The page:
Marco Rubio is a good public speaker and pretty charismatic, but that’s not why he’s being touted by GOPers. No, Rubio is on the short list because he’s Latino, and if 2012 has taught the GOP anything, it’s that they desperately need to win over Latinos. If they nominate Rubio, the thinking goes, Latinos will rush to vote for Republicans for the same reason whites rushed to vote for Mitt Romney.
Now, I do not want to sell Rubio short. His speech at the RNC was very good, and had the Romney campaign not gotten the bright idea to bump it out of prime time in favor of Clint Eastwood yelling at a chair, it would have been pretty effective. Rubio has some ethical issues, and he’s flat-out lied about the timing of his parents’ departure from Cuba, but he also won election in a swing state. He’s clearly got political skill, and Democrats underestimate him at their peril.
That said, Republicans are wrong if they think Rubio will automatically win over Latino voters. Believe it or not, Latinos vote based on issues, and on the issues, Rubio has been out of step with the majority of them. Hispanic voters are not likely to embrace a candidate who has his roots in the anti-immigration, Tea Party wing of the party, any more than African American voters would have embraced Herman Cain.
Rubio’s path gets more difficult if Jeb Bush jumps into the race — a fellow Floridian in the mix would make fundraising tougher. Still, he’s one of the leading lights on the party’s right wing, and likely the strongest challenger to Ryan for that mantle.
Assuming, as I do, that Rep. Ron Paul, R-Texas, will not run in 2016, the most likely libertarian-wing candidate to catch on will be his son, Rand, by dynastic succession.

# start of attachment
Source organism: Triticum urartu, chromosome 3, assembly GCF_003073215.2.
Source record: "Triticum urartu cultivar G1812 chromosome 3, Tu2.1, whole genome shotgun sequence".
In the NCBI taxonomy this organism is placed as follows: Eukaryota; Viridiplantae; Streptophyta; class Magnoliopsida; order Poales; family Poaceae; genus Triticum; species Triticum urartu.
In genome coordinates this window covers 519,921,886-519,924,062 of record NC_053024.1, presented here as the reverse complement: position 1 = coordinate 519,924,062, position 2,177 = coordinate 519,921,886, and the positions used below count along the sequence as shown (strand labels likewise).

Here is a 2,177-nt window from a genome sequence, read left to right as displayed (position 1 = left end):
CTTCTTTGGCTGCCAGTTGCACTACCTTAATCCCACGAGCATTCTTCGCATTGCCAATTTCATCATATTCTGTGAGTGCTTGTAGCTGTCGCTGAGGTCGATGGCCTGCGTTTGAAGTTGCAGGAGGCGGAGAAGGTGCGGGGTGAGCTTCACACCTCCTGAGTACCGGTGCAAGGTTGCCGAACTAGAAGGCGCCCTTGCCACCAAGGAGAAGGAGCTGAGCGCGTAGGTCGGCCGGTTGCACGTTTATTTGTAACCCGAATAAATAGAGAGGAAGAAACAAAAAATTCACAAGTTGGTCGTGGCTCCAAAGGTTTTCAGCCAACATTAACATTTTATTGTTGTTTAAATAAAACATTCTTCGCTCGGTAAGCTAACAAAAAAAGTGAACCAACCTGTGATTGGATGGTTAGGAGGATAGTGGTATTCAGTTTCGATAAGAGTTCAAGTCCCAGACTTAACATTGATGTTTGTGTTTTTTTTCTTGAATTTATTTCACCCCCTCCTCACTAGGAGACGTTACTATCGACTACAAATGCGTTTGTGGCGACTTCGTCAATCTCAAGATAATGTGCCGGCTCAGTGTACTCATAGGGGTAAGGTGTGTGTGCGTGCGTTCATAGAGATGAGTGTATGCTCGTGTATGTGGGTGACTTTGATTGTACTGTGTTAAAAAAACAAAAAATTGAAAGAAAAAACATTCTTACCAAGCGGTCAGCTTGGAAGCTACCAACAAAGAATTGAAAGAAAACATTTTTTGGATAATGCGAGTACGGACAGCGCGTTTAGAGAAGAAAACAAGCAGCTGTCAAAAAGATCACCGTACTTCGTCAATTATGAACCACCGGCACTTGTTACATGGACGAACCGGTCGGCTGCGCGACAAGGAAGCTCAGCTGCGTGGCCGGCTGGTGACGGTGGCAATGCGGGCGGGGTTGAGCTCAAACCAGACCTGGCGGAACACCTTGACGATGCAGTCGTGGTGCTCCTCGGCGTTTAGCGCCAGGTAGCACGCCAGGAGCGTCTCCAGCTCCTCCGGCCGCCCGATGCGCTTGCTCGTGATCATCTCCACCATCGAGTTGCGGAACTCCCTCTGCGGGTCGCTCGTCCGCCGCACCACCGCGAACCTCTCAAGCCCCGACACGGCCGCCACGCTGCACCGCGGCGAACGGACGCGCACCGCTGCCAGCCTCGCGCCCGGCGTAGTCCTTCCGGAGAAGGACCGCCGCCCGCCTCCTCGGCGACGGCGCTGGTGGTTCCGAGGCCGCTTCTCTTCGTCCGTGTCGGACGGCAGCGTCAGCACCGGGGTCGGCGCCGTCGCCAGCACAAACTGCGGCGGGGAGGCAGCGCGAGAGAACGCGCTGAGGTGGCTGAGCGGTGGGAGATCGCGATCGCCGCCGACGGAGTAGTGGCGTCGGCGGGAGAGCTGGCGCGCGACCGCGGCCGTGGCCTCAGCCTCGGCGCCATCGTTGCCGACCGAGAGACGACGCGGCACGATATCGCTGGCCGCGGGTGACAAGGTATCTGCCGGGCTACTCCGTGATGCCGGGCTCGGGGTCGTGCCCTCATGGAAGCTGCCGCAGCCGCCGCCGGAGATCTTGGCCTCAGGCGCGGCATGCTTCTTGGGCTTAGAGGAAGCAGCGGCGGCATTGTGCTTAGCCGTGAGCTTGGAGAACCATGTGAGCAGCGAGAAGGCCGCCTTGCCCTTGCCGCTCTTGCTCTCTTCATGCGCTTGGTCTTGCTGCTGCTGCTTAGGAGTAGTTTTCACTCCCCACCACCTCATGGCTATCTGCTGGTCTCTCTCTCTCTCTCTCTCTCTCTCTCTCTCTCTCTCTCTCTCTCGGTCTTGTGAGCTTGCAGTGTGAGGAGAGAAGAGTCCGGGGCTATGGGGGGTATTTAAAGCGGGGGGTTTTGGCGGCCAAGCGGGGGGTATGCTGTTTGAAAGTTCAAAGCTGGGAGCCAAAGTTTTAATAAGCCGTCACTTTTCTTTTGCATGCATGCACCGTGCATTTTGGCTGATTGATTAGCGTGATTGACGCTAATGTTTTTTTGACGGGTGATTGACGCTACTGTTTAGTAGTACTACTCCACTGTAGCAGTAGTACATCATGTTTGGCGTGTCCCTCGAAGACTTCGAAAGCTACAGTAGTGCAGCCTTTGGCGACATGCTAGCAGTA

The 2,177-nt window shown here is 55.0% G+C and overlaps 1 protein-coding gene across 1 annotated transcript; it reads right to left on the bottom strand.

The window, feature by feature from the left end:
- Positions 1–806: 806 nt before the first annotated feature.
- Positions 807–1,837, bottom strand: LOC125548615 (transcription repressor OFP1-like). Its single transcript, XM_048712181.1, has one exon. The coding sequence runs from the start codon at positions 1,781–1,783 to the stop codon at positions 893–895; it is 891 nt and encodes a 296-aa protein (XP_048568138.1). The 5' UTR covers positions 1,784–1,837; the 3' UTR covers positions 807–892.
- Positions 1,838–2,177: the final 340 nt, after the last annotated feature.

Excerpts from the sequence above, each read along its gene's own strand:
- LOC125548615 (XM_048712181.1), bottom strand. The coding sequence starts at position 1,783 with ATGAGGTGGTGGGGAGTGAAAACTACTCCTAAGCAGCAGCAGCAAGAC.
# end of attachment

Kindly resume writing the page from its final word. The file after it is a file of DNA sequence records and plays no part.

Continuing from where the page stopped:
Thus far, Rand has been a more consistent Republican than Ron, which gives him a slightly-better chance at getting the party’s nomination. Emphasis on “slightly” — Ron Paul’s 2008 and 2012 runs proved that there is a significant minority of the Republican Party that leans libertarian, and a more significant majority that does not.
Nevertheless, the Ron Paul Revolutionaries will almost certainly turn out for Rand, meaning that Rand Paul has the potential to run a strong third or fourth everywhere in the country, before toying with and ultimately rejecting a third-party run. Plus ça change, plus c’est la même chose.
Jindal is still trying to live down his disastrous 2009 Republican Response to President Barack Obama, which was widely panned, and may have kept him out of the 2012 race. Time heals all wounds, though, and Jindal is trying to remake himself, not as the guy who once performed an exorcism in college, or the guy who railed against monitoring volcanoes, but as a guy who wants to end “dumbed down conservatism.” That puts Jindal squarely in the hack camp, and if Jeb Bush doesn’t run, he’s got a chance to be that group’s leader.
Jindal is far from a moderate, of course, but he does seem to at least possess enough awareness to know that it’s important to cloak conservatism in a veneer of stability. He’s taking a page out of Karl Rove’s playbook, arguing for a compassionate conservatism.
Jindal still has a few big strikes against him. He’s not proven an especially adroit public speaker, and he lacks the je ne sais quoi of Marco Rubio. Politically, though, it makes sense for him to line up with the hacks — the path is clearer on that side.
6. Rep. Michele Bachmann, R-Minn.
Will Our Michele make a run for the presidency in 2016? It’s possible. She’s rumored to be eyeing a matchup with Sen. Al Franken, R-Minn., in 2014, and if she loses that (as she almost certainly would), she’ll have some time on her hands. Granted, 2012 was a bit of a wipeout for her, but using logic to figure out what Bachmann is going to do is silly.
If she runs, Bachmann has a strong natural constituency among far-right evangelicals. It’s easy to forget, but had Rick Perry not entered the race in late 2011, Bachmann might well have won Iowa; Perry’s entry and swift implosion disrupted Bachmann’s momentum, and caused evangelical support to ping-pong between Cain and Santorum.
It’s unclear whether Bachmann could rebuild the support she had in August of 2011, but if she could, she can be a potential player in the presidential race.
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